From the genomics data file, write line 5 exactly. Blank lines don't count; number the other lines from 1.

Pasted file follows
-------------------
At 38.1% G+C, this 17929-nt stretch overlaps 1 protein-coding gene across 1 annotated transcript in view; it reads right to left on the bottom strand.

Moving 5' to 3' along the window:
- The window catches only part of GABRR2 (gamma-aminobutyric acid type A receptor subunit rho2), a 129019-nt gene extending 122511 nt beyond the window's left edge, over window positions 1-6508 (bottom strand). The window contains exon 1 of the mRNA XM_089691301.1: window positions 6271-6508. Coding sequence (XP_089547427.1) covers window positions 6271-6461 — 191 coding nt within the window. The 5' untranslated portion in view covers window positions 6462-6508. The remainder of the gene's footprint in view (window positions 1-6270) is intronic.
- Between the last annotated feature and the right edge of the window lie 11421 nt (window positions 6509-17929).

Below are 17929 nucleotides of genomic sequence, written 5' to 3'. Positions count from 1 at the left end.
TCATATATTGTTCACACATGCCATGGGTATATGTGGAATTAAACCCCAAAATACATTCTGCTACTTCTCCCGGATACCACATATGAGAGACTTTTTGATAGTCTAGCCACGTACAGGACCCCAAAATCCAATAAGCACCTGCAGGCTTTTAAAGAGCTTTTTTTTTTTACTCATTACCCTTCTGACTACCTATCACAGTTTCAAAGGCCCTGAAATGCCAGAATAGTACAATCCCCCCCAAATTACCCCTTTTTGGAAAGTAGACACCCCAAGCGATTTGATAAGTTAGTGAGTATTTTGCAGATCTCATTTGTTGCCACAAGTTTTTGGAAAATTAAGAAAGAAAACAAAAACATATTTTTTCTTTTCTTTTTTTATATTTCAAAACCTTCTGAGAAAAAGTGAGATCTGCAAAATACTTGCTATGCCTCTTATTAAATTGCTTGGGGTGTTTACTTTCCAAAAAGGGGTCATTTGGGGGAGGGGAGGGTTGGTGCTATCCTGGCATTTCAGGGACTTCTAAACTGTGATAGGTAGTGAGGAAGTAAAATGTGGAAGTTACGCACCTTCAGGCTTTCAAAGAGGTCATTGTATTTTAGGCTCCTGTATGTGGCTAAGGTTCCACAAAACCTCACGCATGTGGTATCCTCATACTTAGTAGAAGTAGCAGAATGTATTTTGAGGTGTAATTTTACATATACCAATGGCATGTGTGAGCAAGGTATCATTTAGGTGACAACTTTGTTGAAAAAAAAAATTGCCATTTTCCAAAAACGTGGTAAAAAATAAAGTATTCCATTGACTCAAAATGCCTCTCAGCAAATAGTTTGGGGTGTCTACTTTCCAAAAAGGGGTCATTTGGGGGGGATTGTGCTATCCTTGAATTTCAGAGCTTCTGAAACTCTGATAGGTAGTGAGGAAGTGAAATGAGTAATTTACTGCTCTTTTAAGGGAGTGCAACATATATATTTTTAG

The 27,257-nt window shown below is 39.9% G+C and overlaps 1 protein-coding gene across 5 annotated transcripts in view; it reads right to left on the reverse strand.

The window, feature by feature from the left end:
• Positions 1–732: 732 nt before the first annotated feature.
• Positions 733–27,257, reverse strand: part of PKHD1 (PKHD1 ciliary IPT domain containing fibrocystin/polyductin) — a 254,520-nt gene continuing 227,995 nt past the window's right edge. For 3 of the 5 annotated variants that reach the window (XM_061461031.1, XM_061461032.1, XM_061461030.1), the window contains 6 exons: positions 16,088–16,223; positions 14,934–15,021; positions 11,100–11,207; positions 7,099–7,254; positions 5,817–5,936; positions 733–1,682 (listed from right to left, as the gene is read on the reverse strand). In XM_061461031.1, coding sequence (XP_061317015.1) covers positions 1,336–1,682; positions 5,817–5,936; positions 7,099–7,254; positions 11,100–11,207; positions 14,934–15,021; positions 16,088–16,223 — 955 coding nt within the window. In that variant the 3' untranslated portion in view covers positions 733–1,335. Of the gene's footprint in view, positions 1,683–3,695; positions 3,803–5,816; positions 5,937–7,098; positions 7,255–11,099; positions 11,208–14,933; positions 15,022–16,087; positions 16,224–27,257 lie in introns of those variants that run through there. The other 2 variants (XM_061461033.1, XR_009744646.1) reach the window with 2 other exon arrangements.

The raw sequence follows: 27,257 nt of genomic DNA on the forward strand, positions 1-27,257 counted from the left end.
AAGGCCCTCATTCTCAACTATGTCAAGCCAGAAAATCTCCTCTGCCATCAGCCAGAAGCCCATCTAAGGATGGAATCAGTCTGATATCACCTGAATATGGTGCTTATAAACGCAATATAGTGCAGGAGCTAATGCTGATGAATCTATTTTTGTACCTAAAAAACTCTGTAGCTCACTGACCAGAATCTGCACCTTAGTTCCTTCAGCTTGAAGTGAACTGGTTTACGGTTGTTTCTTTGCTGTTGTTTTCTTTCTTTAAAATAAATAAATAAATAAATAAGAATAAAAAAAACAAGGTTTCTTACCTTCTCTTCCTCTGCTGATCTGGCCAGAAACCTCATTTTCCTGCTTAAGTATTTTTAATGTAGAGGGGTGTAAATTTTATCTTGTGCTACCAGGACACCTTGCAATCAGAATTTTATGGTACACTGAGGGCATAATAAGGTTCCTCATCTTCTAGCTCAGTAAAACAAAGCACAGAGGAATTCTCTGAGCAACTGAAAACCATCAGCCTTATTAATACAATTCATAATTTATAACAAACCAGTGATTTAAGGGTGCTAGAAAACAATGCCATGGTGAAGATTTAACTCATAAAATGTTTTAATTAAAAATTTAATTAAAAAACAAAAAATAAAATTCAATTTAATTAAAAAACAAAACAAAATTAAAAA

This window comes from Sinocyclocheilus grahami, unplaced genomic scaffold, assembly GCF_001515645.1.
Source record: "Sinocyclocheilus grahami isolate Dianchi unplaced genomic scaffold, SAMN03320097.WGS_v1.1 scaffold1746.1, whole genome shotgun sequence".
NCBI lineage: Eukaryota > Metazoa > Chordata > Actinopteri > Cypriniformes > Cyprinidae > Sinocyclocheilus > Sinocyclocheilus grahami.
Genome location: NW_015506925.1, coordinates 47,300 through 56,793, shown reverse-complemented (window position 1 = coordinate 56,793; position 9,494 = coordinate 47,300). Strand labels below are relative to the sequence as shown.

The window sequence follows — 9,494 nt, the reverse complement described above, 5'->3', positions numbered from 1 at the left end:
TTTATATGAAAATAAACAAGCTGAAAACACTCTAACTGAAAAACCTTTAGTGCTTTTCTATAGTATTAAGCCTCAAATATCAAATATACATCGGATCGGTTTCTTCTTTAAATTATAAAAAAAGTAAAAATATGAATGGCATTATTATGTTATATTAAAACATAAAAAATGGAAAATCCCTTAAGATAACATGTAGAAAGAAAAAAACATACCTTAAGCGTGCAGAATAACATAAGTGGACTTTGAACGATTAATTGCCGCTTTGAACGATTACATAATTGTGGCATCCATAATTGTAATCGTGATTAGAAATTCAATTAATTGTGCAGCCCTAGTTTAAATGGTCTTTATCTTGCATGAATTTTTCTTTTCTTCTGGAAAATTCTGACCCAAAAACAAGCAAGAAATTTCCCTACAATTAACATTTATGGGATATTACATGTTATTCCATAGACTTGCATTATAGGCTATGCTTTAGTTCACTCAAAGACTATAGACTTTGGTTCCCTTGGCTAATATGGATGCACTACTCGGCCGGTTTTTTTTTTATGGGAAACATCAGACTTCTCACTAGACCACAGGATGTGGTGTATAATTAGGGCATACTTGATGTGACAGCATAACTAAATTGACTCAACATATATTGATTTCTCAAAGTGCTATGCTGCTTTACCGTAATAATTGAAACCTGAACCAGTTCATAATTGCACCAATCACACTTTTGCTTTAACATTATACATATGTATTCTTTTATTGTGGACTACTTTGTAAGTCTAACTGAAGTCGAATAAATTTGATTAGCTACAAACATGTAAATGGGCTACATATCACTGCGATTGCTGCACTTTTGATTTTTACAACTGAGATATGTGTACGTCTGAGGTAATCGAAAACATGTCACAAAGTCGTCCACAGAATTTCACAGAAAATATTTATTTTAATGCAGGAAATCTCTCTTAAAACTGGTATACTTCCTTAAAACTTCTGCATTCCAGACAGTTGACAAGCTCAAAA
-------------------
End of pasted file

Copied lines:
Below are 17929 nucleotides of genomic sequence, written 5' to 3'. Positions count from 1 at the left end.